The Official BQE Software Blog

Value Billing and Differentiation Featured Image

Value Billing and Differentiation

Mar 13, 2014 | By Bob Wolff | 0 Comments

In the first part of this value billing series, I mentioned the conventional methods of billing. In this second part, I want to talk about the perceived value of your services and how value billing can help differentiate your offerings--as well as your firm--from the rest.

Perceived Value

Regardless of the fee you charge, clients and prospects decide the value of your professional services based on their experience with your company. It can be through any of the following:

  • Word of mouth
  • Employees answering the phone
  • Projected professionalism and friendliness
  • Enthusiasm for their needs and your own services
  • Proposal quality and completeness
  • Fee and charges
  • Services offered, their quality and timeliness

While you cannot control exactly what clients and prospects think, you can influence how they perceive your company and the value you provide. The key is differentiation.

Death Spiral

Productivity-enhancing technology can help but usually is the last option taken. Cost cutting is done first because it is the easiest. Unfortunately, cost cutting also accelerates the death spiral. For example, you might ―

  • Replace a live person with a “Press 8 to. . .” phone menu, leaving clients and prospects with a less friendly experience and reducing opportunities to communicate a professional, friendly image.
  • Cut corners on services, telling yourself and your staff “It’s good enough” (another death spiral) or “We don’t have time (or margin) for that”.
  • Produce quick and simple proposals, bragging, “I can crank out four proposals an hour just filling in the blanks”. With such a shotgun tactic, you will win some jobs, but professionalism may be short-changed. In addition, prospects will sense little content that says, “This proposal is about what I want and need”.

All of these cost-cutting decisions are common in a commoditization death spiral. It is called a ‘death spiral’ because decisions are based on a survival mentality. To break out of the spiral and thrive, you must differentiate your company in more than one way.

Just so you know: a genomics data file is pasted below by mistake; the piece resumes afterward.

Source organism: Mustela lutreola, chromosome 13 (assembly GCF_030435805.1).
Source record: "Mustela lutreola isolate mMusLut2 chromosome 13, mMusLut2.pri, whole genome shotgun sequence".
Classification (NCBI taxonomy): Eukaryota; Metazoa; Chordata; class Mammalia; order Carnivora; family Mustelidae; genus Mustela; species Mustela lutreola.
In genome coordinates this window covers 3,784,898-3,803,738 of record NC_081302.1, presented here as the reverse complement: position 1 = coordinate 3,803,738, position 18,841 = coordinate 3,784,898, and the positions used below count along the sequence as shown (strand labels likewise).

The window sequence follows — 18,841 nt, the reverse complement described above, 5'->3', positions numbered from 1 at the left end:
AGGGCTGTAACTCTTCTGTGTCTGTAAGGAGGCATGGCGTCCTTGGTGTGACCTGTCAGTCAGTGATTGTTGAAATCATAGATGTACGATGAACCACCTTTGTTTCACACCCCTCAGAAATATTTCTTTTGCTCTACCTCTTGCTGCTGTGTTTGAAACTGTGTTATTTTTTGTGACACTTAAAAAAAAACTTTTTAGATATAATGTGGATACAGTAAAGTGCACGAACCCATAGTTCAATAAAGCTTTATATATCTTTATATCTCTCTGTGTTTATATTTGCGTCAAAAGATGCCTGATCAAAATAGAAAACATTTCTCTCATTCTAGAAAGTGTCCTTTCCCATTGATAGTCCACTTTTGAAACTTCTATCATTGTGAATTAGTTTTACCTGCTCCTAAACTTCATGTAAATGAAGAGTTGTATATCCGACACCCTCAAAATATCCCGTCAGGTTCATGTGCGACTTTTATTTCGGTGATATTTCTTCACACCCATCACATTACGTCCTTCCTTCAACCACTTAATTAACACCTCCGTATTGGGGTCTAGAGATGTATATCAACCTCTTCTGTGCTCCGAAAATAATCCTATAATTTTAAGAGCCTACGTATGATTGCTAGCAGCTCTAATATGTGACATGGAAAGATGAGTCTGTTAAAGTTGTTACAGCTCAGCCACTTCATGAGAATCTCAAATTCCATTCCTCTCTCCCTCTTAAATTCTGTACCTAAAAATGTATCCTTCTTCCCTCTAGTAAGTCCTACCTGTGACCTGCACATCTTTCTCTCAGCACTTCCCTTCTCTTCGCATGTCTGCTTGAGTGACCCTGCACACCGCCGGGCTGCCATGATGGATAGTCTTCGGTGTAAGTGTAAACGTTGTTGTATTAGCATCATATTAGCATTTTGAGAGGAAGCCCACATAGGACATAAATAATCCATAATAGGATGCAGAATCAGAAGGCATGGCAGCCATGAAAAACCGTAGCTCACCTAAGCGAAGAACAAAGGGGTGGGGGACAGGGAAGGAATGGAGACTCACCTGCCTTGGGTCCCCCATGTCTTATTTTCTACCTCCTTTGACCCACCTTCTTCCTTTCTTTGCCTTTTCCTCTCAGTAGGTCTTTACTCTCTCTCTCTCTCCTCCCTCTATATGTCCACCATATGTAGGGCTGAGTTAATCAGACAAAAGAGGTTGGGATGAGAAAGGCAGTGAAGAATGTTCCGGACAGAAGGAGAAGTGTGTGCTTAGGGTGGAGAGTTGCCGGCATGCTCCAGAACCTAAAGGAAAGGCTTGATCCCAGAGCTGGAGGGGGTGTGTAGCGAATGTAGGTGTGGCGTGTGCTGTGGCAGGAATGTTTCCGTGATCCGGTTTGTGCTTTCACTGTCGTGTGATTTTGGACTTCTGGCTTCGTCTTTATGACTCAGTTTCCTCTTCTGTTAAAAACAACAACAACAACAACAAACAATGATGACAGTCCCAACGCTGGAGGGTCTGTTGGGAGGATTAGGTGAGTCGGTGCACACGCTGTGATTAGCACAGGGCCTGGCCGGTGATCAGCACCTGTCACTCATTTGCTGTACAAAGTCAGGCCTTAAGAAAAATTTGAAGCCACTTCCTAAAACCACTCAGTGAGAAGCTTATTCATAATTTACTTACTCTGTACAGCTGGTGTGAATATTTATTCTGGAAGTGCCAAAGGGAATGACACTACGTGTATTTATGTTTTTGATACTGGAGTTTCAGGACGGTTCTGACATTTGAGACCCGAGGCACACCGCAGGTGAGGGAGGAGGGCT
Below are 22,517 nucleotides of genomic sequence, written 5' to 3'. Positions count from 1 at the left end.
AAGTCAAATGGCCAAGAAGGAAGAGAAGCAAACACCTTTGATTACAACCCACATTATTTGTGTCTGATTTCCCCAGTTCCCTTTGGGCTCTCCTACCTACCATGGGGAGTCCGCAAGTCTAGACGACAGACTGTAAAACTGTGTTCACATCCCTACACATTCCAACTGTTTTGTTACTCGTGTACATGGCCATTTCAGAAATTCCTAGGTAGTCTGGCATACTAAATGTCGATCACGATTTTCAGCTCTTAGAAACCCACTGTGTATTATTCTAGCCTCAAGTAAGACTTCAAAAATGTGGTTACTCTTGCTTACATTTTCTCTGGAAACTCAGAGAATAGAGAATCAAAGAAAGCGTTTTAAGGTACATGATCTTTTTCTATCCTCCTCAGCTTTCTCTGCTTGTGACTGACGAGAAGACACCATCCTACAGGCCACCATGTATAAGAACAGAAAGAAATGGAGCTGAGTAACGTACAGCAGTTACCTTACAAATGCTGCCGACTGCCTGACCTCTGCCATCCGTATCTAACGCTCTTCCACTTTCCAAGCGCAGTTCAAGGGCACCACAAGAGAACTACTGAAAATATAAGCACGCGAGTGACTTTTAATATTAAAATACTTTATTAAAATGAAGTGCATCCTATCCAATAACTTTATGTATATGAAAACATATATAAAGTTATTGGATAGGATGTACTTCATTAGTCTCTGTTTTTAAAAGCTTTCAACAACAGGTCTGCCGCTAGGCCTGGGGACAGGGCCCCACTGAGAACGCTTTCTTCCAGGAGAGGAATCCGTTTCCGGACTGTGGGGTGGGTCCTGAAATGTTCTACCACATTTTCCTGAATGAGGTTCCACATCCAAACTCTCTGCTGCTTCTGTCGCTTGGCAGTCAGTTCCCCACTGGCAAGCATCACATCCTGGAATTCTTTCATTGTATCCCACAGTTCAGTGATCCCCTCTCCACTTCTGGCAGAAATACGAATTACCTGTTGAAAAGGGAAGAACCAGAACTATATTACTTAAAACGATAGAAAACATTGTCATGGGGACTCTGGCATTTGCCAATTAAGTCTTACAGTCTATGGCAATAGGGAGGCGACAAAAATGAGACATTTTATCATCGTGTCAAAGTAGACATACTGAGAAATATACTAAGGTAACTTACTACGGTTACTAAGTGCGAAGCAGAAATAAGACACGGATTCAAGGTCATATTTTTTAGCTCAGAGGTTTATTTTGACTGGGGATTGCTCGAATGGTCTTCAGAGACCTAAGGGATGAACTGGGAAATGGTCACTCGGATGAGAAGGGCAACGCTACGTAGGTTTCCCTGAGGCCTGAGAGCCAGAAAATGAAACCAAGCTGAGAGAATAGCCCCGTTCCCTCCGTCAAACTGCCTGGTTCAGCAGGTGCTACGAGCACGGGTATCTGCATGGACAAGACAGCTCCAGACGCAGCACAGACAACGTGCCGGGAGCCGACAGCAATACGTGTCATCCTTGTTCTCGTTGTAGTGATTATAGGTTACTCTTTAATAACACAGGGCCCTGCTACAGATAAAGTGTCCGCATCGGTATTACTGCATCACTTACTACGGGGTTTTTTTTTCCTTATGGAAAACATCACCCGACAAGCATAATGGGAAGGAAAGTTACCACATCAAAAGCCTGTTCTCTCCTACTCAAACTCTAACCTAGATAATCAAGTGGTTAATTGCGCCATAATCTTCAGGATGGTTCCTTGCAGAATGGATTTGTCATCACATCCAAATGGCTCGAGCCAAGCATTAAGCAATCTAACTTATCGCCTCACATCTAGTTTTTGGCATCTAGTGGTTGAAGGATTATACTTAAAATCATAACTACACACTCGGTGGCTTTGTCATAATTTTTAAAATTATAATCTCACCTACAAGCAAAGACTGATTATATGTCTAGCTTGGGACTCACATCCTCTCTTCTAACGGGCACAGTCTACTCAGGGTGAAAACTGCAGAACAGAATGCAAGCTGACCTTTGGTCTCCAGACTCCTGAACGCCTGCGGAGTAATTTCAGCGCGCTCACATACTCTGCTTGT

Differentiation

Differentiation has many facets but the result is simple: it is easier to pick your company out of a crowd.

Think about it. Ask yourself how you want to be treated by others. With respect and care? That is exactly how you treat your prospects and clients. Everything you do should induce that feeling. Call clients and prospects by name. Make them feel welcome. Thank clients for a referral and for simply sharing their positive comments.

What's the effect? Positive word of mouth—the most powerful force in the marketplace. It pulls the market toward your company like a magnet. Neutral or no comments make you a non-entity, a company not worth the time to check out. Negative word of mouth repels prospects, keeping you on their radar as an obstacle to avoid (and to warn others to avoid). With positive word of mouth (e.g. client referrals), you can justify a higher fee. It is your advertising. Your company becomes a brand name in a world of confusing, overwhelming choices.

For your company, successful differentiation efforts result in higher perceived value from clients and prospects. As differentiation grows, your fees rise and you gain more of the kind of clients you want. And you earn a good profit and return on your investment in talent and technology. Rather than a spiral fixated on survival, you focus your decisions, investments and efforts on thriving. In short, your value is not only what you believe it is, but also what your clients know it is.

About the Author: Bob Wolff is an accountant-turned-Channel Manager at BQE who helps to offer consulting and software solutions. He likes to share his business expertise here on the blog whenever he can.

See how CORE
can help your firm!

Schedule A Demo
Bob Wolff
The Author

Bob Wolff

Bob Wolff is Director of Business Partnerships at BQE Software. He began his career in public accounting and went on to start a consulting firm, Fresh Eyes, providing technology, marketing, sales, support, strategic and tactical planning, and executive coaching to various professional services firms until he joined BQE Software in 2004. His greatest joys are his wife, Dayleen, his dogs, Roxie and Wilson, writing science fiction, and helping BQE grow.

More From This Author

Comments